When it comes to digital pianos, Korg is a well-known brand that offers a wide range of high-quality instruments for both beginners and professionals. However, choosing between different models can be overwhelming, especially when they share many features and specifications. Today we will compare two popular Korg digital pianos, the Korg LP 180 Vs LP 380, to help you make an informed decision.
In this comparison, we will talk about the following:
- What are the Korg LP 180 and Korg LP 380?
- How is the Design of Korg LP 180 and Korg LP 380?
- How is the Sound Quality from Korg LP 180 and Korg LP 380?
- How is the Keyboard in Korg LP 180 and Korg LP 380?
- What are the Features in Korg LP 180 and Korg LP 380?
- How is the Price of Korg LP 180 and Korg LP 380?
- Korg LP 180 Vs Korg LP 380
- Which Digital Piano to Buy?
|Korg LP 180
|Korg LP 380
|56.5 x 14.72 x 17.32 inches
|53.35 x 13.82 x 30.39 inches
|Shop now at Amazon
About the Korg LP 180 and Korg LP 380
The Korg LP series represents a remarkable line of digital pianos that seamlessly blend innovation, craftsmanship, and exceptional sound quality. Whether you’re a professional pianist, a dedicated student, or a music enthusiast seeking a high-quality instrument for your home, the Korg LP is designed to take your piano playing experience to new heights. One of the standout features of the Korg LP series is its impeccable sound reproduction. Powered by cutting-edge sound technology, these pianos deliver rich and authentic tones that faithfully emulate the characteristics of acoustic grand pianos.
Similarly, the Korg LP-380 also comes from the same line, but is a more advanced digital piano that is aimed at intermediate to advanced players. It has the 88-key keyboard with the flagship RH3 weighted hammer action, which is designed to provide a more authentic feel of an acoustic piano. The LP-380 has 30 high-quality sounds, including six acoustic piano sounds, seven electric piano sounds, and more. It also has a metronome, a two-track recorder, and three pedals (sustain, sostenuto, and soft). Read also: Korg LP 180 Vs Korg B2 here.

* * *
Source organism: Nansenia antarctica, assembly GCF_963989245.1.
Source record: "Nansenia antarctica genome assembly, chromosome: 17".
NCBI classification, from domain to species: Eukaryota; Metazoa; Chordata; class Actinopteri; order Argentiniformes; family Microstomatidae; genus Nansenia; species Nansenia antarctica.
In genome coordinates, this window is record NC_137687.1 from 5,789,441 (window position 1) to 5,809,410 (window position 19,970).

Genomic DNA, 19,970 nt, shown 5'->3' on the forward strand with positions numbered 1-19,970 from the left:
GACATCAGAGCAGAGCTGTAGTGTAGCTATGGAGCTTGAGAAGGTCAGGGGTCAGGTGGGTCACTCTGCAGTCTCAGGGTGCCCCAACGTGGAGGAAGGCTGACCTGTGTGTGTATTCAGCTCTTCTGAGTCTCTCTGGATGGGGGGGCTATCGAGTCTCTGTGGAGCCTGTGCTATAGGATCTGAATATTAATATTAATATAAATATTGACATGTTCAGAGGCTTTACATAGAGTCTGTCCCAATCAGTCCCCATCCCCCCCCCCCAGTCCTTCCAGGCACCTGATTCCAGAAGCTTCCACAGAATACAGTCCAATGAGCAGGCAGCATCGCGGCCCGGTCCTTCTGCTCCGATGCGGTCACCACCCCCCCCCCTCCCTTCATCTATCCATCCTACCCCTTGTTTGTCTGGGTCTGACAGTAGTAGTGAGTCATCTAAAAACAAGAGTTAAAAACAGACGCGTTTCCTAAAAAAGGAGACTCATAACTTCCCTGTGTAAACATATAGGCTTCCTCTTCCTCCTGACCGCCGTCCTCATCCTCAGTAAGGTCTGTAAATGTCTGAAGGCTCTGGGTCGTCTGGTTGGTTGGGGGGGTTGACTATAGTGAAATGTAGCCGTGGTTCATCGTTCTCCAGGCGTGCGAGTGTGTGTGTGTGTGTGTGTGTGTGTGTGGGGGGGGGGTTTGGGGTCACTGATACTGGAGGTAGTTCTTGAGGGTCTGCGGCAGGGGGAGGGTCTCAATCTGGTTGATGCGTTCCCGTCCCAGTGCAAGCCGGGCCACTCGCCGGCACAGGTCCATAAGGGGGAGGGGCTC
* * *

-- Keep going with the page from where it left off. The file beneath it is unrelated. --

Design and Build Quality
Both the Korg LP 180 and the LP 380 have a sleek and elegant design that mimics the look of an acoustic piano. The LP 180 has a slim and compact cabinet with a traditional three-pedal unit, while the LP 380 has a slightly more material, making it heavier. The styling is very similar and almost identical, but you can see the differences based on the cabinet and control panel. Both pianos also come in black and white finishes, while the LP 380 has an additional rosewood finish.
One of the most important factors to consider when choosing a digital piano is sound quality. The Korg LP 180 features a stereo sampling of a German grand piano, delivering a rich and warm sound. However, the LP 380 takes it up a notch with its multi-velocity sampling of a German grand piano, providing a more nuanced and expressive sound. Additionally, the LP 380 has more built in tones (30) than the LP 180 (10 voices), allowing you to play with different music styles.
The keyboard action of a digital piano refers to the way the keys respond to touch and pressure, mimicking the feel of an acoustic piano. Both the LP 180 and the LP 380 use Korg’s Natural Weighted Hammer Action (NH) keyboard, which simulates the weight and resistance of acoustic piano keys. However, the LP 380 has a more advanced RH3 keyboard with a triple sensor system, enabling more accurate and responsive playing.